To Be Alaskan......
I had ventured into the Last Frontier a number of times during my brief escapes from work and to a degree, most of civilization.  About 8 years ago, home for me was Boise, Idaho.  A great place, but I was ready for a new adventure.  Having been a bike messenger in the past, I liked the idea of combining work with a splice of adventure so decided that I would spend some internet time and see if I could find a job in the wilds of Alaska.  I had been to Juneau, Skagway, Petersburg and Sitka.  No, no, no and yes.  Sitka had been my favorite stop along the Dave/Alaska trail so I concentrated my search to the Sitka area.  I would land a position with Sitka Convention & Visitors Bureau.  I would soon learn that the first step to becoming 'Alaskan' is just getting to the state.  In my case, that would mean almost 3 days on the Alaskan Marine Highway Ferry.  Welcome to adventure!

Brown Bear print

Alaska , the name is probably a corruption of the Aleut work Alyeska, which means “the great land”.  Great is an great understatement.  First of all, Alaska is huge.  If you cut Alaska in half, Texas would be the third-largest state.  There were a number of times that I was asked or it was assumed that Sitka was close to Anchorage.  Do you consider 600 miles to be close?

Bears…….by all means Alaska has bears!  a definite thickness of the fur balls.  And to make it more interesting, we have zero black bears on our island.  If you come across a bear near Sitka, it will probably be very large and brown.  On my trail run today I was stopped by a runner who warned me about a bear he had just seen on the trail.  The trail would be free of large objects but it did remind me that there is a certain feel to Alaska and that I seriously needed to finish this blog.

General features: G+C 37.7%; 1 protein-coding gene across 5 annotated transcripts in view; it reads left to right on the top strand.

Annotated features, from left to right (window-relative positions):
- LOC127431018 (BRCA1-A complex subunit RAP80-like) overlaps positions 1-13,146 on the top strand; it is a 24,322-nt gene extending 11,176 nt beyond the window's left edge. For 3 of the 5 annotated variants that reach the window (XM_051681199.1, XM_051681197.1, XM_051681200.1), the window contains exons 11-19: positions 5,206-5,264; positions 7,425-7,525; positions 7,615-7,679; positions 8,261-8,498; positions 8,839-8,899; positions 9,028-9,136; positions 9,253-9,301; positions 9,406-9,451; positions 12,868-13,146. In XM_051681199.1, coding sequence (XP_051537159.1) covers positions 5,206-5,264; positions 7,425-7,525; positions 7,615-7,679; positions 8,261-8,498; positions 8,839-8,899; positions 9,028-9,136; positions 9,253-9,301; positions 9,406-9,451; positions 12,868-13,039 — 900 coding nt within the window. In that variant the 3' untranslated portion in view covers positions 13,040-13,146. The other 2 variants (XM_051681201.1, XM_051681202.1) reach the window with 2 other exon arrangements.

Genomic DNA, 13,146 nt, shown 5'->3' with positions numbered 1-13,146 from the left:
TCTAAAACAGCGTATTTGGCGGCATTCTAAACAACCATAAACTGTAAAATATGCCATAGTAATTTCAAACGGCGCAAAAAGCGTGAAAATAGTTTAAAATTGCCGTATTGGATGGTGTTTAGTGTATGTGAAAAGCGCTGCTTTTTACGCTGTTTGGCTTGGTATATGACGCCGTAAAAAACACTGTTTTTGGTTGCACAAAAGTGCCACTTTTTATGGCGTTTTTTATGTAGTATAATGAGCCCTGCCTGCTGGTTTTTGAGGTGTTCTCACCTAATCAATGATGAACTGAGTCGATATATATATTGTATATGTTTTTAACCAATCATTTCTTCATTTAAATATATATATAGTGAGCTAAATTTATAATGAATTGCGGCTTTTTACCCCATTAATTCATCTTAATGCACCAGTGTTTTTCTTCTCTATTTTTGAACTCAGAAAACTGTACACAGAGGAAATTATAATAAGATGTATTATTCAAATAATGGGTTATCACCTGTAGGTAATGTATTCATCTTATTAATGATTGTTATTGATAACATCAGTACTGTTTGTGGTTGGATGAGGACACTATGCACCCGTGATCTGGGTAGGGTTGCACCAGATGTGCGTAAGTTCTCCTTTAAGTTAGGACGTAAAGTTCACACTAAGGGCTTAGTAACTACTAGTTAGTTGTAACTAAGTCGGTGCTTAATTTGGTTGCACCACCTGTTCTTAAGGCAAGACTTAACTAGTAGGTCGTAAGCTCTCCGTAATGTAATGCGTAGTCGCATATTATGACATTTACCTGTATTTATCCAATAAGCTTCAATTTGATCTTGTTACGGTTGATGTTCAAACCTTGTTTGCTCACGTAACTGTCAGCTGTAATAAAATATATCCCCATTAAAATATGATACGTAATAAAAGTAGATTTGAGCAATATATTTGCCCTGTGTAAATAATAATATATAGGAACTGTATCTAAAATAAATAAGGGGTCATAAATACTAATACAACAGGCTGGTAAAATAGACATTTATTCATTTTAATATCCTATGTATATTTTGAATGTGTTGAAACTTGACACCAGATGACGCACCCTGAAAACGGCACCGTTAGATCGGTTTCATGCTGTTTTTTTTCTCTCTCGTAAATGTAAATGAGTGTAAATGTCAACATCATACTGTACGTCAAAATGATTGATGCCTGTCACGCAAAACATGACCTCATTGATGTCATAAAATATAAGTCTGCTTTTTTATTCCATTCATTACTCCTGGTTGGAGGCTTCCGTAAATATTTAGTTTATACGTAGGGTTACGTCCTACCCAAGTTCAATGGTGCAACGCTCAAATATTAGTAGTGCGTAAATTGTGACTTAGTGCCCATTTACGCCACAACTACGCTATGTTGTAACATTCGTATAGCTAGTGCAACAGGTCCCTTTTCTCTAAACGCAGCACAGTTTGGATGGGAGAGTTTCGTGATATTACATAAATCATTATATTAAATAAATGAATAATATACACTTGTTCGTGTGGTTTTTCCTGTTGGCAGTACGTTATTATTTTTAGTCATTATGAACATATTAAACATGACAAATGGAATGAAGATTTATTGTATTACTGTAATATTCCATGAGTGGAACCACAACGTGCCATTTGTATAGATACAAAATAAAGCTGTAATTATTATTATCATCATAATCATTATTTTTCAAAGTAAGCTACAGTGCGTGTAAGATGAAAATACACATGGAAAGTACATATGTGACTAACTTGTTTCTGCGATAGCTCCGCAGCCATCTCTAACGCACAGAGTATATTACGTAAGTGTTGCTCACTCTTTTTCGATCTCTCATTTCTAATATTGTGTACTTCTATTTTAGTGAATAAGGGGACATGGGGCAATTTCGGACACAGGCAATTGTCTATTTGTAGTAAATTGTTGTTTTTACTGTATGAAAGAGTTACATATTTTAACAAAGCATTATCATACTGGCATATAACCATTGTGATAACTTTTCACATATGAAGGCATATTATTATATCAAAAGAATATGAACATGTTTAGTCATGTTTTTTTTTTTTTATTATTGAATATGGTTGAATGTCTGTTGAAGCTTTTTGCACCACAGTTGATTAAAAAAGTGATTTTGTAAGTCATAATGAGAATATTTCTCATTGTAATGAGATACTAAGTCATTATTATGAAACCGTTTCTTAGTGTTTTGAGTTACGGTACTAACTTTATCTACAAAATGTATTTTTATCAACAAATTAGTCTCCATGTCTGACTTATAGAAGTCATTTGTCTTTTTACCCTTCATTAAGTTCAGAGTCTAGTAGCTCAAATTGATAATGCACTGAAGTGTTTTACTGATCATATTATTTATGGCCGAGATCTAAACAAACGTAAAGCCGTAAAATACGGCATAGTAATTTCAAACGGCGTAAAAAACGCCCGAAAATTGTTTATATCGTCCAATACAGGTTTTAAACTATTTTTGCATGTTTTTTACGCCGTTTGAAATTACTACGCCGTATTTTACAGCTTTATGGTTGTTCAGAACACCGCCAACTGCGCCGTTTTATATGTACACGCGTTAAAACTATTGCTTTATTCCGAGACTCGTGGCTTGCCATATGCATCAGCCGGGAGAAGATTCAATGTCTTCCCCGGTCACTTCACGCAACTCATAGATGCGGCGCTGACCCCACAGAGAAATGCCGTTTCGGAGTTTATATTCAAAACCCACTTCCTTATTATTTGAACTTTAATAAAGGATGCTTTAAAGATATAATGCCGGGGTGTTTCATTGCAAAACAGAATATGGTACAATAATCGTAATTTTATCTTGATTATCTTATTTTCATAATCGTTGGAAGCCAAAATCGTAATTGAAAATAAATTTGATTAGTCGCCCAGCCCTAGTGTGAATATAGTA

Trever Alters on one of our No Limits kayak expeditions 

Oh, and there is that oil fund check that Alaskans receive from the state each year, rewarding us for being Alaskan and for the fact that we are rather blessed with lots of oil.  While at the Sitka Convention and Visitors Bureau, one of the many inquiring phone calls I received from prospective visitors/residents was from a gentleman who asked what he has to do to receive the $20,000 check we receive each year.  Well, Sir, it might has something to do with actually living in Alaska and no, it does not punch up your checking account $20,000, try $800-1200.  That is easily washed out by the extra expense to live here.  I have been appreciative of the extra cash, though. 

ok, no moose on Baranof Island, where I live, but I like the photo 

Being Alaskan almost demands that you own a pair of Xtra Tuff Boots. 

Halibut Head Toss (Sitka Seafood Festival) with my daughter, Deanna 

Alaskan, it turns out, is more than just somebody who lives up north.  It’s also a language with many words all it’s own, including words borrowed from English but given a peculiar, northern meaning.  Then there are words from Native languages, not to mention jargon and pidgin.
Cheechako-a newcomer to AK, usually one who has not survived a winter here. 
Cold-according to physicians, there is no such thing as cold, only an absence of heat.  Greatest absence of heat ever recorded in ak was -80 at Prospect Creek Camp on jan 23, 1971. 

 Deanna and that adorable halibut head

 photo by Deanna Rivaldo

Some basic statistics that highlight a really big and varied state:
Lakes: 3 million / 586,412 sq miles / shoreline:  33,904 miles
Climate records 100 to -80
In 1867 Alaska was purchased for .02 per acre.  from Russia.  The end amount was 7,200,000.  $200,000 was tacked on to the final price to cover the lost revenue that Russia would lose by selling ice out of Swan Lake (in Sitka).  Sitka was the capital until it was moved to Juneau in 1906.
SE Alaska contains about 1,000 of the state’s 1,800 named islands

The flag for the 49th state was designed by a 13 year old.

Of special note to being a Sitkan I have pasted one of the top April Fool day hoaxes, ever, that was pulled off by Porky Bickar, of Sitka.